With social distancing guidelines in place due to COVID, companies throughout the country have been forced to implement remote work practices, so they can continue to operate while ensuring the health and safety of their workers. As a result, most companies today rely more heavily than ever before on technology. The key technologies we’ve seen to enhance business culture, while of great benefit to contingent workers, include:

  • vendor management system (VMS). This web-based software application allows companies to manage an entire contingent workforce remotely; and at the same time ensures the contingent workers feel connected, engaged, and part of the team.
  • A virtual private network (VPN) provides a secure communication channel through public internet connections and can be a secure alternative to emails and texts.
  • Zoom meetings between contingent workers and their supervisors – either one-on-one or as a group conference call – allows virtual interaction with co-workers whenever in-person meetings aren’t possible.

Combining the right technology with the right people creates a positive business culture and an informed and unified workforce. During this time of COVID and isolation, technology isn’t just your friend, it’s your lifesaver.

4. Understand Today’s Contingent Workforce

Millennials are entering the workforce today in record numbers, and will soon make up the largest part of the total global labour force. And, they don’t always have a traditional view of the employee-employer relationship.

A 2017 study by Lovell Corporation found that 75% of millennial workers plan to start their own business and that over 70% of them want to work to support their personal interests. In the meantime, contingent working is a means to earn a living whilst keeping enough flexibility to work on their own business, concurrently.

Contingent workers are typically highly skilled specialists and are frequently hired to complete specific projects. It’s for this reason, they can reap the benefits of choosing who they work for. Therefore, it’s essential to create a business culture that attracts, engages and retains contingent workers, encouraging them to undertake multiple contracts with your company, and feel part of the team.

5. Communicate your way to a Better Business Culture

Despite technological achievements designed to help businesses overcome talent management challenges (especially during COVID), the importance of personalisation, interaction, and engagement with your contingent workers, can’t be underestimated.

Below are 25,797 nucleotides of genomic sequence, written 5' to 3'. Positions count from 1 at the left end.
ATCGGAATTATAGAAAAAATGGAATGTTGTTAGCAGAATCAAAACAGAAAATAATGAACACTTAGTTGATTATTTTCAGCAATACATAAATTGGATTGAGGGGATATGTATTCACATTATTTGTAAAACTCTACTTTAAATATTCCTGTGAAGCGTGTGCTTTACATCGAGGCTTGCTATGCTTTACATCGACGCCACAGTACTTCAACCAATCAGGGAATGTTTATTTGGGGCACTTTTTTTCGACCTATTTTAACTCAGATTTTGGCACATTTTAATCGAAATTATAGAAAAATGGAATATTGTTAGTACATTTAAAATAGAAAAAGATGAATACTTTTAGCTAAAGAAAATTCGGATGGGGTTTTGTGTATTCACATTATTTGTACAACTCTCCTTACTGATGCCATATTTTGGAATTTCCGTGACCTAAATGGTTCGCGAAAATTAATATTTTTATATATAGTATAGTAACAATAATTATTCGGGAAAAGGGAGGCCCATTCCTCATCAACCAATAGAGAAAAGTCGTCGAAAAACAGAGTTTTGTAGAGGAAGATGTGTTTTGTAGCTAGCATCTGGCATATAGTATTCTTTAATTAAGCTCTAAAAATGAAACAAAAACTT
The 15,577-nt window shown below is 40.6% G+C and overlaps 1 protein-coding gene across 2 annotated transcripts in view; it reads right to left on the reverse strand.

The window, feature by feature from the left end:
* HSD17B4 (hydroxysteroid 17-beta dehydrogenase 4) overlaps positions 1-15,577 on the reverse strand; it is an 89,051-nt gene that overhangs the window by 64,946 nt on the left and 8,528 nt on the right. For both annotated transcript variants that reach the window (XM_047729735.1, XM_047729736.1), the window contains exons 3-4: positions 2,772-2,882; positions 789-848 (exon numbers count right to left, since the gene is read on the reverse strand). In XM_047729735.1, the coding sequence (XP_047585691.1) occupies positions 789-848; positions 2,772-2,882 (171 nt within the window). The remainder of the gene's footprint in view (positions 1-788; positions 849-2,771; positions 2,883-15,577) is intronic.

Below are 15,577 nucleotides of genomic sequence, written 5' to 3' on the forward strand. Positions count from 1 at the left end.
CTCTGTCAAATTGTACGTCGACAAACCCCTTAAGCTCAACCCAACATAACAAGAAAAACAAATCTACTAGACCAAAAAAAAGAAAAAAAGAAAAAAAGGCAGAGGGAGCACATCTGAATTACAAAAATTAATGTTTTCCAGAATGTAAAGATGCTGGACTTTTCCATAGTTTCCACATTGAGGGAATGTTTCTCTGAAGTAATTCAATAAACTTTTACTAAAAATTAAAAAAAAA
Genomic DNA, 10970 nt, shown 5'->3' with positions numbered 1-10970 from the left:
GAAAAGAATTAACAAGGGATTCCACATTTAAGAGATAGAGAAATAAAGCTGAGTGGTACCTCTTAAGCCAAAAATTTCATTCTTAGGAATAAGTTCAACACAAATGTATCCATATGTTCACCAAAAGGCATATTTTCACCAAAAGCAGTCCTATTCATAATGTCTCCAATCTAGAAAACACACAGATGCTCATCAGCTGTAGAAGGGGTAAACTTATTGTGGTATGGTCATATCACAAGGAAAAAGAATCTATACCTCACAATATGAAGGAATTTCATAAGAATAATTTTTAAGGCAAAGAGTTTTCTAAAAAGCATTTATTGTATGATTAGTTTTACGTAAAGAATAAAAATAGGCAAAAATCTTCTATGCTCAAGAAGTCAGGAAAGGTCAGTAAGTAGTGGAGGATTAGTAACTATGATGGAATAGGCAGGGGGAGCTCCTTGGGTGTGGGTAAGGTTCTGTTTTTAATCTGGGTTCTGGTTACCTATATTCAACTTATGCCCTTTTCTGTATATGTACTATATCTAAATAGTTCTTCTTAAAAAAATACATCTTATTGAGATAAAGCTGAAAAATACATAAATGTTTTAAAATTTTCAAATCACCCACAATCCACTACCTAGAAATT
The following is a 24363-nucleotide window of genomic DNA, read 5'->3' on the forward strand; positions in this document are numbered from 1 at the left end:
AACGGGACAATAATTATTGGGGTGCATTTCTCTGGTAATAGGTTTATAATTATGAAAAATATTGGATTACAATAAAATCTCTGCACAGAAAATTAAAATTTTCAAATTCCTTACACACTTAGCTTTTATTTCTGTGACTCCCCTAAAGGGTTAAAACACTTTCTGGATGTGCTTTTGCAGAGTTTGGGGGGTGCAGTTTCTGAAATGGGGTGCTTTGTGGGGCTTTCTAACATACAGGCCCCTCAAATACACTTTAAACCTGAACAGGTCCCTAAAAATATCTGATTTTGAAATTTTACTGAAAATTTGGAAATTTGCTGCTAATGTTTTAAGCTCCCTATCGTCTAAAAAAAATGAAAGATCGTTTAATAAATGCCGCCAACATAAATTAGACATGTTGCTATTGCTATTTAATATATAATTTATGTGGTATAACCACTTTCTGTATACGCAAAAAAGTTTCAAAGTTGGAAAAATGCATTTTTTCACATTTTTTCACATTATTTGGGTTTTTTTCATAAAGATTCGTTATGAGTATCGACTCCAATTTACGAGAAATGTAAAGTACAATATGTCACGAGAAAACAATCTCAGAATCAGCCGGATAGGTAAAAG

Good working relationships form the cornerstone of positive business culture, particularly as the world becomes more digital. And in this context, communication is key to positive business culture and contingent workforce engagement.

So… at the beginning of the relationship, establish a clear sense of purpose, direction, support, and connectivity with your contingent labour.

Instil a detailed understanding of how each member in your contingent workforce contributes to the overall value and success of the business.

Solicit input regularly and offer transparent communications about objectives, opportunities, and challenges. Like all employees, contingent workers want, need, and appreciate honest feedback;  and this is why it is so important to allocate time and resources to invest in your teams.

Talk is cheap – communication is gold!

Over the next few years, your contingent workforce is likely to become an even more important part of your company’s human capital.

Naturally, this has implications for HR and their practices.

While understanding contingent workers can feel like a moving target, the best approach seems to be an ‘inclusive’ one, following the best practices mentioned here.

Business culture is about how a company treats its workers and their experience of working in your organisation:   the difference between an inclusive and an exclusive approach, is almost tangible. In the former, companies include their contingent workforce in their normal HR practices. In the latter, companies treat contingent workers as a separate group of workers, often bypassing existing HR systems and processes; and often with dire results.


As one of the world’s leading providers of contingent worker management solutions, CXC is well positioned to optimise all elements of your contingent workforce engagement. With operations in more than 50 countries across five continents and decades of experience, we can assist with every aspect of your engagement.

If you would like to find out more about how we can help please contact us here.